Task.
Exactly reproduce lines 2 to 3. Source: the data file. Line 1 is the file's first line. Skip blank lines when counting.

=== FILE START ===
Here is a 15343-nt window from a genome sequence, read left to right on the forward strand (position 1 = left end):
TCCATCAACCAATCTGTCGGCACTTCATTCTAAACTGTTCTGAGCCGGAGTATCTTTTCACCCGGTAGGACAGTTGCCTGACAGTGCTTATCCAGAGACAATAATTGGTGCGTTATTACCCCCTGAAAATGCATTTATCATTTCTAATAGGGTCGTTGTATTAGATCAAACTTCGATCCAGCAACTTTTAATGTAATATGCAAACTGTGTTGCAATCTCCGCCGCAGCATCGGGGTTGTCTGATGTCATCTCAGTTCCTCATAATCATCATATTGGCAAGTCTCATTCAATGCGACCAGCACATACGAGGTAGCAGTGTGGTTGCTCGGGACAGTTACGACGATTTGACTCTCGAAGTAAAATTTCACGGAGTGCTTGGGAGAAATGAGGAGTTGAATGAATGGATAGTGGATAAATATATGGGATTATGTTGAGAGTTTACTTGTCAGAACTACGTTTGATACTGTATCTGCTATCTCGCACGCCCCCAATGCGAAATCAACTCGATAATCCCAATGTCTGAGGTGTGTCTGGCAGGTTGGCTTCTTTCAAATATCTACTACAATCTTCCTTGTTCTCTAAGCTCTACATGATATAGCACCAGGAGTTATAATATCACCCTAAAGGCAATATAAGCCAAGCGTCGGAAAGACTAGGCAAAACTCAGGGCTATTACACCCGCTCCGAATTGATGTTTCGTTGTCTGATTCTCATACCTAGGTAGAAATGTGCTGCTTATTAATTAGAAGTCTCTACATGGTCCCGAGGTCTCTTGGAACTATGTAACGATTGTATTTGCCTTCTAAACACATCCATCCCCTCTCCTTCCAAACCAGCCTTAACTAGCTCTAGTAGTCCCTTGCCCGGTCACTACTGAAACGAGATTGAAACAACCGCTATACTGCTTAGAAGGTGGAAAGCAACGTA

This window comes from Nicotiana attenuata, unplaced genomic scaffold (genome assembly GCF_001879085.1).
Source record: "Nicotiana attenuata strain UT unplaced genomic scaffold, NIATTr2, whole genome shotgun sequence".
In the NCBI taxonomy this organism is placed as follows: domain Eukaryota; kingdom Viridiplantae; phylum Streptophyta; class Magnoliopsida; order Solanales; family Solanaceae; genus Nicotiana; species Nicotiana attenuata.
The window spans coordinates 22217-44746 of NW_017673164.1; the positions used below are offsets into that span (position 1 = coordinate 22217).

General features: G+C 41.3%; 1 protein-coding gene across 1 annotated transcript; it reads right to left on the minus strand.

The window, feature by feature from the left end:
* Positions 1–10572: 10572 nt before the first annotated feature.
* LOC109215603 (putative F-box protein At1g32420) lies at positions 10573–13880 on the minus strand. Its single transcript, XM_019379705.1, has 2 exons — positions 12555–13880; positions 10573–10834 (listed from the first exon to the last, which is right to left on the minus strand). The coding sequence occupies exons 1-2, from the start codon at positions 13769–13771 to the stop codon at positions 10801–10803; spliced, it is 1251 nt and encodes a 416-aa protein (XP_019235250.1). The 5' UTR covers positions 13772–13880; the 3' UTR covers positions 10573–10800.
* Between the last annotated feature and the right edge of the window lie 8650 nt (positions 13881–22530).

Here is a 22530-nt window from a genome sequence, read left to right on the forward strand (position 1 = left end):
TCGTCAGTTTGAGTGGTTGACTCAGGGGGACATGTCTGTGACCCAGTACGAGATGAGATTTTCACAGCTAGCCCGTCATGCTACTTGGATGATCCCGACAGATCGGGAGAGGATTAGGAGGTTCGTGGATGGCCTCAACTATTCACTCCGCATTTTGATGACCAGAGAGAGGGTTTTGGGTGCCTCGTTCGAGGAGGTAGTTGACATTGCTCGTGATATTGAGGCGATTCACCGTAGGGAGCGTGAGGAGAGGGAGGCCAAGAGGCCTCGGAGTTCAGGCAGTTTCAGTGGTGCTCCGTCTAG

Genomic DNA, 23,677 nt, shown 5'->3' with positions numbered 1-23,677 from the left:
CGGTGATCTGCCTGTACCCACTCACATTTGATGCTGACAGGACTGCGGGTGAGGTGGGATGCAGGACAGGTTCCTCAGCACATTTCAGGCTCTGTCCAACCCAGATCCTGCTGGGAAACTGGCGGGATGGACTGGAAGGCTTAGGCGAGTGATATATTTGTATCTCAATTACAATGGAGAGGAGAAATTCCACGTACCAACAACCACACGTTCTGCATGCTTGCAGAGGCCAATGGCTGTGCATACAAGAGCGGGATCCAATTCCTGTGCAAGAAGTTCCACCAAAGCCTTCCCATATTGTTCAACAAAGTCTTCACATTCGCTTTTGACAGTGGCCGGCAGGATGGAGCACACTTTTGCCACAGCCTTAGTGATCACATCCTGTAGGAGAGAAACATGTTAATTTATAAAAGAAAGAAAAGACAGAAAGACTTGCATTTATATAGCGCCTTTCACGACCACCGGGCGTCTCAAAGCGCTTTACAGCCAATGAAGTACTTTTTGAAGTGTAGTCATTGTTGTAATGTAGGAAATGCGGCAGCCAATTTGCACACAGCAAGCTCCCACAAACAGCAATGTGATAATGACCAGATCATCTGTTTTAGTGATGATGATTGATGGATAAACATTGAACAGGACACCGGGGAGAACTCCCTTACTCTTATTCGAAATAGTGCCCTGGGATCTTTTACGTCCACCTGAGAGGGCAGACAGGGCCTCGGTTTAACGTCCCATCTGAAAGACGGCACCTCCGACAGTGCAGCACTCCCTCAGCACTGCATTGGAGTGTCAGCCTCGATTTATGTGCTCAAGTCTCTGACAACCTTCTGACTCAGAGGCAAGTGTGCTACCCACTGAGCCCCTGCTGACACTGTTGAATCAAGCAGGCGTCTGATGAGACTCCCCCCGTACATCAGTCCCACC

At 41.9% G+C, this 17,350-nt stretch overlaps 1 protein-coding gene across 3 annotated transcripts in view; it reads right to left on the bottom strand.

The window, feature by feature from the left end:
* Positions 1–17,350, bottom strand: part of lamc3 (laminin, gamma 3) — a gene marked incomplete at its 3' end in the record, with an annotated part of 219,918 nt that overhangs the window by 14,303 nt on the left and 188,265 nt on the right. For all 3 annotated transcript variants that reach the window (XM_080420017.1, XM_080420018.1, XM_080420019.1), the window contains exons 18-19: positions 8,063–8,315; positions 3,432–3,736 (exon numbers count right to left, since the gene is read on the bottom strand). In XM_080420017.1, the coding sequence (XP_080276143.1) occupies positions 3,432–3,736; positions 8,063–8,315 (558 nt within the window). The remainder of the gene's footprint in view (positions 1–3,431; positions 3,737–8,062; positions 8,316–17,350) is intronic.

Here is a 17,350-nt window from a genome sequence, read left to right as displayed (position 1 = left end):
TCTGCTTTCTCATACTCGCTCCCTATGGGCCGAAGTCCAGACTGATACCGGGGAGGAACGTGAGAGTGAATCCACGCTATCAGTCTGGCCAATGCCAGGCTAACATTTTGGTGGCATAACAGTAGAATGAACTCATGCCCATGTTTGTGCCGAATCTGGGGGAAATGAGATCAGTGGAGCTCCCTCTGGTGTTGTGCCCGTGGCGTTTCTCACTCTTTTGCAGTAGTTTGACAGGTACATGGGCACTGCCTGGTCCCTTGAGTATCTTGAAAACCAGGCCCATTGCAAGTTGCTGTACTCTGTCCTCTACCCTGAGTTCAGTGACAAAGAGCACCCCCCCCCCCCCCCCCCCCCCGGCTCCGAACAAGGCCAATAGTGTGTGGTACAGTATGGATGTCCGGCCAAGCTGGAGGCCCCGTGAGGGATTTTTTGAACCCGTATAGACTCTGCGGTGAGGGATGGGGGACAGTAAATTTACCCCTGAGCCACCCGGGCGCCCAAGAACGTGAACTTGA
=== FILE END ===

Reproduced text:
TCCATCAACCAATCTGTCGGCACTTCATTCTAAACTGTTCTGAGCCGGAGTATCTTTTCACCCGGTAGGACAGTTGCCTGACAGTGCTTATCCAGAGACAATAATTGGTGCGTTATTACCCCCTGAAAATGCATTTATCATTTCTAATAGGGTCGTTGTATTAGATCAAACTTCGATCCAGCAACTTTTAATGTAATATGCAAACTGTGTTGCAATCTCCGCCGCAGCATCGGGGTTGTCTGATGTCATCTCAGTTCCTCATAATCATCATATTGGCAAGTCTCATTCAATGCGACCAGCACATACGAGGTAGCAGTGTGGTTGCTCGGGACAGTTACGACGATTTGACTCTCGAAGTAAAATTTCACGGAGTGCTTGGGAGAAATGAGGAGTTGAATGAATGGATAGTGGATAAATATATGGGATTATGTTGAGAGTTTACTTGTCAGAACTACGTTTGATACTGTATCTGCTATCTCGCACGCCCCCAATGCGAAATCAACTCGATAATCCCAATGTCTGAGGTGTGTCTGGCAGGTTGGCTTCTTTCAAATATCTACTACAATCTTCCTTGTTCTCTAAGCTCTACATGATATAGCACCAGGAGTTATAATATCACCCTAAAGGCAATATAAGCCAAGCGTCGGAAAGACTAGGCAAAACTCAGGGCTATTACACCCGCTCCGAATTGATGTTTCGTTGTCTGATTCTCATACCTAGGTAGAAATGTGCTGCTTATTAATTAGAAGTCTCTACATGGTCCCGAGGTCTCTTGGAACTATGTAACGATTGTATTTGCCTTCTAAACACATCCATCCCCTCTCCTTCCAAACCAGCCTTAACTAGCTCTAGTAGTCCCTTGCCCGGTCACTACTGAAACGAGATTGAAACAACCGCTATACTGCTTAGAAGGTGGAAAGCAACGTA

This window comes from Nicotiana attenuata, unplaced genomic scaffold (genome assembly GCF_001879085.1).